NetworkMiner 2.5 Released

NetworkMiner 2.5

I am happy to announce the release of NetworkMiner 2.5 today!
This new version includes new features like JA3 and parsers for the HTTP/2 and DoH protocols.
We have also added support for a few older protocols that are still widely used,
such as Kerberos and the CIFS browser protocol.
Additionally, NetworkMiner can now parse PCAP files up to twice as fast as before!

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Improving Passive TLS Analysis with JA3

Almost all web traffic is TLS encrypted nowadays, which prevents incident responders,
analysts and investigators from inspecting otherwise unencrypted HTTP traffic
for clues about malicious behavior or criminal intent.
This requires analysts to use alternative approaches, such as looking at hostnames and X.509 certificates.
This type of analysis is supported by NetworkMiner, since it parses
Server Name Indication
fields in client TLS handshakes and extracts X.509 certificates automatically when PCAP files are loaded.

In this release we’ve also added support for another passive TLS analysis technique called
which is a method for fingerprinting TLS client implementations.

NetworkMiner leverages the
JA3 fingerprint database from Trisul Network Analytics
in order to match observed JA3 hashes to hashes of known malware and “normal” applications.
This is what it looks like when the capture file “snort.log.1428364808”,
from the FIRST 2015 “Hands-on Network Forensics” training
(available here),
has been loaded into NetworkMiner 2.5:

JA3 fingerprint of a Skype client

Image: JA3 fingerprint of a Skype client in NetworkMiner 2.5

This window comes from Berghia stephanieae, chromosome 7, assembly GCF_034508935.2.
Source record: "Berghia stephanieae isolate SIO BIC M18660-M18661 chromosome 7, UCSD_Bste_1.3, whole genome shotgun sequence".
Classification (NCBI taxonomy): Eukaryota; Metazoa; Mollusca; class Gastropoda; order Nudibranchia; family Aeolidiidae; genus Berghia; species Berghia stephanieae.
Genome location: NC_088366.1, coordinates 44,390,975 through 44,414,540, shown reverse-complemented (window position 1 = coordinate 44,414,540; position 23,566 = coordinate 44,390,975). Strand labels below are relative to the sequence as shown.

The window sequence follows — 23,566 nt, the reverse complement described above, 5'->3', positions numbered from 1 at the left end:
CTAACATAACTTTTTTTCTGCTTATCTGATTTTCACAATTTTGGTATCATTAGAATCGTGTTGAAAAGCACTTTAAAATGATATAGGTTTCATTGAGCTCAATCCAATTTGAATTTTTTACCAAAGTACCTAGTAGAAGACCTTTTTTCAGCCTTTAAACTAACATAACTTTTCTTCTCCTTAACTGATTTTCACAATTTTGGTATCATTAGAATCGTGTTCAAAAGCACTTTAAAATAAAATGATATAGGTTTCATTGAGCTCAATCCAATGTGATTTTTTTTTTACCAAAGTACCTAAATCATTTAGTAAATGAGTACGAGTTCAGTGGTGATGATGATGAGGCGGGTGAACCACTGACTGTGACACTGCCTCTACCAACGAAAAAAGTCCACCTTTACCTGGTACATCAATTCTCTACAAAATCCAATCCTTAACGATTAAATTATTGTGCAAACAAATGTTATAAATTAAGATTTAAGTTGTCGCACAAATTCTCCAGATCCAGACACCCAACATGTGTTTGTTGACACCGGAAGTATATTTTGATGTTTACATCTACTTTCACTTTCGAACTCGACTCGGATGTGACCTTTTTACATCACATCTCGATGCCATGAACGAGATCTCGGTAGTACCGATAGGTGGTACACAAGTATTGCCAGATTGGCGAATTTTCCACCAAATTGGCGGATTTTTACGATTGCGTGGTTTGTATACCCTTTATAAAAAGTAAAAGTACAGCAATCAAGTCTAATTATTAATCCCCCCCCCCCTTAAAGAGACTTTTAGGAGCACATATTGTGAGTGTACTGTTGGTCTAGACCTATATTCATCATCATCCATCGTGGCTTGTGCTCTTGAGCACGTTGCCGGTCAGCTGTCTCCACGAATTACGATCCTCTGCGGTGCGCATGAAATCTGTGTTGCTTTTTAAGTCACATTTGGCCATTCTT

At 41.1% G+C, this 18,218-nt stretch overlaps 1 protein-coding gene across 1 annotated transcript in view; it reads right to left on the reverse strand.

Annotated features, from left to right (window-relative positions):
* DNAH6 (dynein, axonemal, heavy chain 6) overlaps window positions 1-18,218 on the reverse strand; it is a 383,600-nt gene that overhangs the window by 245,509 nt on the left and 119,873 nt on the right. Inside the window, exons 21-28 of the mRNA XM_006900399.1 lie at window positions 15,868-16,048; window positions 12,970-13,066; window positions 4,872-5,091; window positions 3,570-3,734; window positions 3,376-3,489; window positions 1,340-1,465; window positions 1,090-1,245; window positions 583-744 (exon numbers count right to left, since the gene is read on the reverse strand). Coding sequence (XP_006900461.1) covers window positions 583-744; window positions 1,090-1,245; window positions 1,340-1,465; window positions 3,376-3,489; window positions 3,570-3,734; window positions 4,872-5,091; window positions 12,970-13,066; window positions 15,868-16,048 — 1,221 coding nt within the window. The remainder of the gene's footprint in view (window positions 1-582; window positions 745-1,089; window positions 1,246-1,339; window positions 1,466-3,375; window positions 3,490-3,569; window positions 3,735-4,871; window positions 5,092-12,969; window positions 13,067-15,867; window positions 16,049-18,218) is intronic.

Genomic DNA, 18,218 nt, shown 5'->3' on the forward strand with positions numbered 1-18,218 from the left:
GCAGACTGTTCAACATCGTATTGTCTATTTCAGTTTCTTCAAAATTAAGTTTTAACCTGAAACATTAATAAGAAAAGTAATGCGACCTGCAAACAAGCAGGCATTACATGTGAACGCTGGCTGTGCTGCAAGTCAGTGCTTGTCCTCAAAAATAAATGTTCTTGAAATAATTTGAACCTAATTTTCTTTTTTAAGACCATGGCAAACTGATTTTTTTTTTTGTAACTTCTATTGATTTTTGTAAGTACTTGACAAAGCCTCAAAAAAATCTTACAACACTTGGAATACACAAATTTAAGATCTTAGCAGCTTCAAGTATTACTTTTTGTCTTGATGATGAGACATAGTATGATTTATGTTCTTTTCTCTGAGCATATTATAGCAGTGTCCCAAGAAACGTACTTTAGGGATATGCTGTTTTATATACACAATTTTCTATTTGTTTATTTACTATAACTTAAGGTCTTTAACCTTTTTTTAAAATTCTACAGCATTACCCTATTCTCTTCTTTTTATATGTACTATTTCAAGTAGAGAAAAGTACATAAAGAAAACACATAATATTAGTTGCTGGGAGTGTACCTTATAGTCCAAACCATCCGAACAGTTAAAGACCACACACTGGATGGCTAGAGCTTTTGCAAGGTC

The JA3 hash is also available in the “Parameters” tab,
which is useful in order to find out what hosts that particular TLS implementation was reaching out to.

Filtering on JA3 hash 06207a1730b5deeb207b0556e102ded2 in NetworkMiner 2.5

Image: Filtering on JA3 hash 06207a1730b5deeb207b0556e102ded2

HTTP/2 and DoH Support

Passive analysis of TLS traffic, such as HTTPS, often doesn’t give sufficient visibility.
Many organizations therefore use TLS proxies in order to decrypt the traffic going in and out
from their networks. However, more than half of all HTTPS traffic is actually http2
(RFC 7540) nowadays.
This has previously been an issue for users who wanted to analyze decrypted http2 traffic
from their TLS intercepting proxies with NetworkMiner.
We’re happy to announce that NetworkMiner now can parse http2 traffic,
that has been decrypted by a TLS proxy, and extract files from the http2 transfers.

NetworkMiner 2.5 also supports the DNS over HTTPS (DoH) protocol
(RFC 8484),
which is a technique for sending DNS queries as http2 POST requests and parsing the returned data as DNS responses.
We’ve incorporated the DoH data into NetworkMiner’s DNS tab,
so that you can analyze it just like normal DNS traffic.

DoH traffic to in NetworkMiner’s DNS tab

Image: DoH traffic to in NetworkMiner’s DNS tab

Please note that NetworkMiner 2.5 does not perform TLS decryption.
This means that NetworkMiner can only parse the contents of a TLS stream
if it has been decrypted by a TLS proxy, such as PolarProxy.

Extracting Kerberos Hashes from PCAP

NetworkMiner’s support for the Kerberos protocol allows you to passively track
which user accounts that are authenticating to what services,
simply by monitoring network traffic.
This is a feature is essential in order to track
credential theft and
lateral movement by adversaries inside your networks.
After implementing kerberos username and hash extraction we realized